In the end, there was spark and com in every scene involving the secondary characters. Jasmine has two hilarious cousins and a funny family, as does Ashton. I was relieved when they entered the scene. Yadiel, a rambunctious eight-year-old, prone to walking on furniture and launching himself affectionately at people, was delightful. As for Mr. and Mrs. Congeniality, well, enough to say, with Miss Austen, they were “downright labour,” Emma.
Alexis Daria’s You Had Me at Hola is published by Avon. It was released in July of 2020 and may be found at your preferred vendors. I received an e-ARC from Avon Books, via Edelweiss+.
2 thoughts on “Mini-Review: Alexis Daria’s YOU HAD ME AT HOLA”
(another beef I had was the clinical, flat love scenes, explicit as heck and uninspired)
That’s what I was curious about – as it was one of my biggest quibbles with the only Daria I’ve read so far (her debut – Take the Lead). The sex scenes were incredibly explicit (erotic romance level IMHO) and did NOT fit the tone of the rest of the story. It was really jarring. As a reader who will read all over the heat spectrum (no sex to OMG, I no longer have fingerprints) I’m a stickler for the sex “fitting” the story. And frankly it did not in that book.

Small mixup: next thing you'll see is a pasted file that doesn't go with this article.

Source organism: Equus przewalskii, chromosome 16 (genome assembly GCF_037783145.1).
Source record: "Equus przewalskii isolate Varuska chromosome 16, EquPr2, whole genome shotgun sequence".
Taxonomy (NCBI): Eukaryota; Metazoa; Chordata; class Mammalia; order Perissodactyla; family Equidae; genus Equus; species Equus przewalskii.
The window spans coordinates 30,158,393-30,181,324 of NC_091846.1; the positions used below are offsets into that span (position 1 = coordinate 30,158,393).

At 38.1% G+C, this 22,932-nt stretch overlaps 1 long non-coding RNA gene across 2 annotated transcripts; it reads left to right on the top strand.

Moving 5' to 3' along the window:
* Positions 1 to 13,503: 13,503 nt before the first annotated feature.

But, I enjoyed enough of that book that I’m going to try another one – and I snagged a print ARC of this one ages ago about the work break room (a perk of library work). We shall see.
Hmm, that is a super-interesting point. One of the reasons I didn’t DNF was b/c I thought this would be love-scene-light (as I approach greater old-fogey-hood, I like the love scenes less and less), like Lucy Parker level, which is just right.
I think part of the reason for it is my beef with the romance: it had things “to say,” and that was one of them. There wasn’t much organic, no pun intended, about the love scenes given the characters and their issues. They are needy=heroine and hero-anxious and their confidence and ease in the bedroom didn’t really match their personalities.
I compared this a lot with Mia Sosa Worst Best Man b/c they had a similar ethos, but that romance was SHEER DELIGHT, truly a rom-com, with the whole multi-generational family thing (I don’t think romance acknowledges how much it owes to My Big Fat Greek Wedding), conflicted leads, but it felt genuine and alive and I was immersed in it and so was everyone I’ve recced it to. This “nope”. I’d give it a try though, you might enjoy it, who knows?